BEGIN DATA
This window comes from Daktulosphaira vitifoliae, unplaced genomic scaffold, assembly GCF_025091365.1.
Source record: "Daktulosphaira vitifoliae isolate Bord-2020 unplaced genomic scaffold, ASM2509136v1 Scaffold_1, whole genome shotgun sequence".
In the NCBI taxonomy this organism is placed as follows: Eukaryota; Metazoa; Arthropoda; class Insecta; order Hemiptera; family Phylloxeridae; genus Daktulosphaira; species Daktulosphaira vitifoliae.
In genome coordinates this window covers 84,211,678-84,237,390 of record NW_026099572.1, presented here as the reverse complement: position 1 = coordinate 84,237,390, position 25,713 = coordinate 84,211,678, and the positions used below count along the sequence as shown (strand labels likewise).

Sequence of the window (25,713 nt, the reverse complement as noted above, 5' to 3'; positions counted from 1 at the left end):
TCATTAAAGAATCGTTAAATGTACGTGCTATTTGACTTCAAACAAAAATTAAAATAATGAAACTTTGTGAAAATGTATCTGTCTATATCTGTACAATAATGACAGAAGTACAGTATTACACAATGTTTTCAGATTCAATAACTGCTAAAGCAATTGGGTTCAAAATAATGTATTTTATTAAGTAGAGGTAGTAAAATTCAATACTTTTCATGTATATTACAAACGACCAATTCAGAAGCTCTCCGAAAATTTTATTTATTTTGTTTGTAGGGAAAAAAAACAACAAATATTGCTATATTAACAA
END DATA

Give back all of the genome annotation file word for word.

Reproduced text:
This window comes from Daktulosphaira vitifoliae, unplaced genomic scaffold, assembly GCF_025091365.1.
Source record: "Daktulosphaira vitifoliae isolate Bord-2020 unplaced genomic scaffold, ASM2509136v1 Scaffold_1, whole genome shotgun sequence".
In the NCBI taxonomy this organism is placed as follows: Eukaryota; Metazoa; Arthropoda; class Insecta; order Hemiptera; family Phylloxeridae; genus Daktulosphaira; species Daktulosphaira vitifoliae.
In genome coordinates this window covers 84,211,678-84,237,390 of record NW_026099572.1, presented here as the reverse complement: position 1 = coordinate 84,237,390, position 25,713 = coordinate 84,211,678, and the positions used below count along the sequence as shown (strand labels likewise).

Sequence of the window (25,713 nt, the reverse complement as noted above, 5' to 3'; positions counted from 1 at the left end):
TCATTAAAGAATCGTTAAATGTACGTGCTATTTGACTTCAAACAAAAATTAAAATAATGAAACTTTGTGAAAATGTATCTGTCTATATCTGTACAATAATGACAGAAGTACAGTATTACACAATGTTTTCAGATTCAATAACTGCTAAAGCAATTGGGTTCAAAATAATGTATTTTATTAAGTAGAGGTAGTAAAATTCAATACTTTTCATGTATATTACAAACGACCAATTCAGAAGCTCTCCGAAAATTTTATTTATTTTGTTTGTAGGGAAAAAAAACAACAAATATTGCTATATTAACAA